There was a time when the Pontiac Firebird wasn't a cliche. There was a time when, if you wanted to empty a bar in New Jersey, you didn't call out, "Hey, Vinnie, somebody hit your Firebird!" There was a time when General Motors was proud of the Firebird and wanted to see it thrive, rather than letting it die a slow, lingering death.
Sadly, that time was nearly four decades ago, when the "ponycar" (loosely defined as a front-engine, rear-drive two-plus-two built by an American manufacturer) was considered a hot product, not an insurance liability or an image embarrassment. The introduction of the Ford Mustang in the spring of 1964 had set the automotive world on its ear, and the competitors from General Motors and Chrysler were scurrying to catch up.
Of course, if you had asked the brass at GM about a Mustang fighter in 1964, they would have pointed at the now much-maligned Chevrolet Corvair, the rear-engine small car some dubbed the "poor man's Porsche." But as the Mustang tidal wave grew bigger and bigger, GM executives had to admit that they needed another bullet to combat the Ford phenomenon. And they wanted to get it into the showrooms as quickly as possible, which translated into a car (or in this case cars) that would debut for the 1967 model year.
This gave them about two years, a very short span of time to style and engineer a new automotive product. And, in the case of the Mustang fighter, GM decided to build two new products - a Chevrolet (that would be called Camaro) and a Pontiac (that would be called Firebird.) The Camaro was the priority because it was slated to go up against the Mustang head-to-head in a segment that was hot, hot, hot. The Mustang alone would sell in a quantity of more than 500,000 units in its first model year. And GM execs were well aware that a Mercury variant of the Mustang (to be called Cougar, a name that had been considered for the Ford product) was waiting in the wings. GM decided a Pontiac ponycar could counter that threat.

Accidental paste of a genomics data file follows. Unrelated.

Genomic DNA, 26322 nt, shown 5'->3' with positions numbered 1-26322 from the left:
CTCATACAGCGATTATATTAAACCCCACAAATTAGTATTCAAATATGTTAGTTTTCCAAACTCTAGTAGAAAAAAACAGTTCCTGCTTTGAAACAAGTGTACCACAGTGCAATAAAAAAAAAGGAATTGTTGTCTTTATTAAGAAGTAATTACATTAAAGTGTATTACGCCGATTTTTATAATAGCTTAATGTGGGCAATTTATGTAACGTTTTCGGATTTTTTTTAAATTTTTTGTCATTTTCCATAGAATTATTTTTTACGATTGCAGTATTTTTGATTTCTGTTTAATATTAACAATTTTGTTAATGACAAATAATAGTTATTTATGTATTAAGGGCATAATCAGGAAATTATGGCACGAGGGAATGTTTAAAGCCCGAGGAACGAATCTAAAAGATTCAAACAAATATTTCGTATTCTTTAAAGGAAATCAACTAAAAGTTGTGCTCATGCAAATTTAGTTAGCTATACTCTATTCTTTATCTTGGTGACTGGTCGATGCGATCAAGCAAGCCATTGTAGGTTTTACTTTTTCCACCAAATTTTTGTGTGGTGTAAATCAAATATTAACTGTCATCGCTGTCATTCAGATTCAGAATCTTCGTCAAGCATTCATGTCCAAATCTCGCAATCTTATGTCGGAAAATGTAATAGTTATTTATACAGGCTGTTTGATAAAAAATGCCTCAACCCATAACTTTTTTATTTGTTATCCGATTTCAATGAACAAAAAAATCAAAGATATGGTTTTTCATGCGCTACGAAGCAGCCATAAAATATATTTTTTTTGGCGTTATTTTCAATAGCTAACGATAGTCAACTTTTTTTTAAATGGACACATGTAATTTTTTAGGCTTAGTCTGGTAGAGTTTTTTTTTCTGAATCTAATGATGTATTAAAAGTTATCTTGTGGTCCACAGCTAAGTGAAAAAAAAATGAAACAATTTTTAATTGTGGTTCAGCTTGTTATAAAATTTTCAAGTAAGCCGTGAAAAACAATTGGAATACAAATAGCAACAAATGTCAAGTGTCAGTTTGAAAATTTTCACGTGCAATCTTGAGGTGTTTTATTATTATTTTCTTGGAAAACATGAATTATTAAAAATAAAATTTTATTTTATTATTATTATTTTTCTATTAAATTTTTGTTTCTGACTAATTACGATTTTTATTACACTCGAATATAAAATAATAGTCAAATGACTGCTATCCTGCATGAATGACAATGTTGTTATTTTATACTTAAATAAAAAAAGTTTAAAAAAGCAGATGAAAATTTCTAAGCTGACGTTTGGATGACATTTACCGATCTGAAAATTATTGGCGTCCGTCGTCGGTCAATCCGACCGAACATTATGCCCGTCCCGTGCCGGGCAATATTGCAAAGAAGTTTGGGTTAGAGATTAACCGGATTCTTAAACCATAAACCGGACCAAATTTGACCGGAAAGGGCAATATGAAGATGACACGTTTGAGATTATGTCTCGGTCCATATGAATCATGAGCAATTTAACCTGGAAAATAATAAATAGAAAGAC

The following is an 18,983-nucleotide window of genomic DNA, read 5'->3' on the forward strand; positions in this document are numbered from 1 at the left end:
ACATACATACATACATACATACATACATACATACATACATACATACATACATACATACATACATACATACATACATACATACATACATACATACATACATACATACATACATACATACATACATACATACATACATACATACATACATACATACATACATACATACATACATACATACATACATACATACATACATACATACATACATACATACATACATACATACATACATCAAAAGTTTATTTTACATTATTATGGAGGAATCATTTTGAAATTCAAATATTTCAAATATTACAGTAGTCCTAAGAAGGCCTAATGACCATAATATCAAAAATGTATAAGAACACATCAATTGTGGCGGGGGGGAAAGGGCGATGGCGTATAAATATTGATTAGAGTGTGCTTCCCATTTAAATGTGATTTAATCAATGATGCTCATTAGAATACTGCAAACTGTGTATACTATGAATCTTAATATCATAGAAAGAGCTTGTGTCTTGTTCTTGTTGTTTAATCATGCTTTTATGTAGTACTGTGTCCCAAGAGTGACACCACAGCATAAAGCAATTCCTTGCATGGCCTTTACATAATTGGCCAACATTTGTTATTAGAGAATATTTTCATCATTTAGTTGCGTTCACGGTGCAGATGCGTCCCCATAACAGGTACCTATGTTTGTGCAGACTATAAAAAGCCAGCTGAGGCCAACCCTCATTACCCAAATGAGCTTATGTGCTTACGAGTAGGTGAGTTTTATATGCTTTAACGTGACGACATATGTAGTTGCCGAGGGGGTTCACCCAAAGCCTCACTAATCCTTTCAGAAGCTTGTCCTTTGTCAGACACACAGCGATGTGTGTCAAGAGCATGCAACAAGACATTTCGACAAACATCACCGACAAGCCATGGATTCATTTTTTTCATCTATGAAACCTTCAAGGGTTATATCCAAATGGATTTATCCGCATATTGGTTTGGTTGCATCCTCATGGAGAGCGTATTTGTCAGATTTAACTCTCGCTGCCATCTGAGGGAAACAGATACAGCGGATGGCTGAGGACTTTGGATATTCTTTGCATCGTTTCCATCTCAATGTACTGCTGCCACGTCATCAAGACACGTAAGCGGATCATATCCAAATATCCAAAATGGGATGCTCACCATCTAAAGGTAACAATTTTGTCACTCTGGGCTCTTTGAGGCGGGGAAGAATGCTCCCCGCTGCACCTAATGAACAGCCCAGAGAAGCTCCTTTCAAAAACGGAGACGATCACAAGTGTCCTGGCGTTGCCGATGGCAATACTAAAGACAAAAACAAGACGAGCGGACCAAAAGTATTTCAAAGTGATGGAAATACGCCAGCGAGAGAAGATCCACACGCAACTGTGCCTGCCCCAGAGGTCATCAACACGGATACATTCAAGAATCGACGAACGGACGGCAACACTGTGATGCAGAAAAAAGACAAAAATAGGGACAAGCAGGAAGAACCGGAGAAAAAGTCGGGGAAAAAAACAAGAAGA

Luckily, GM's parts bins were filled with good pieces, which allowed at least some differentiation between the Camaro and Firebird, though they shared the same chassis and virtually the same body panels. For the engine compartment, Chevrolet could boast the legendary small-block V-8, a decent in-line six cylinder and a big-block V-8 engine as well. Pontiac brought to the table its own overhead-cam inline six-cylinder engine (shades of European sophistication here), its own small-block V-8 (326 cubic inches) and the big-daddy 400 cubic-inch big-block V-8. In all, it was an embarrassment of riches.
But into what platform should these worthy engines go? Well, GM engineers took a page from the Mustang development manual and decided that the Chevy II chassis would be the equivalent of the Mustang's Falcon underpinnings. Like the Chevy II, the first Firebird was a blend of unibody and separate body-and-frame techniques. From the cowl rearward the Firebird was a unibody car, but the car used a ladder-construction "stub-frame" ahead of the cowl to locate the engine. The front suspension, a double-wishbone arrangement, was borrowed from the mid-size Chevelle, while the rear suspension was a very mundane live-axle design directly from the Chevy II.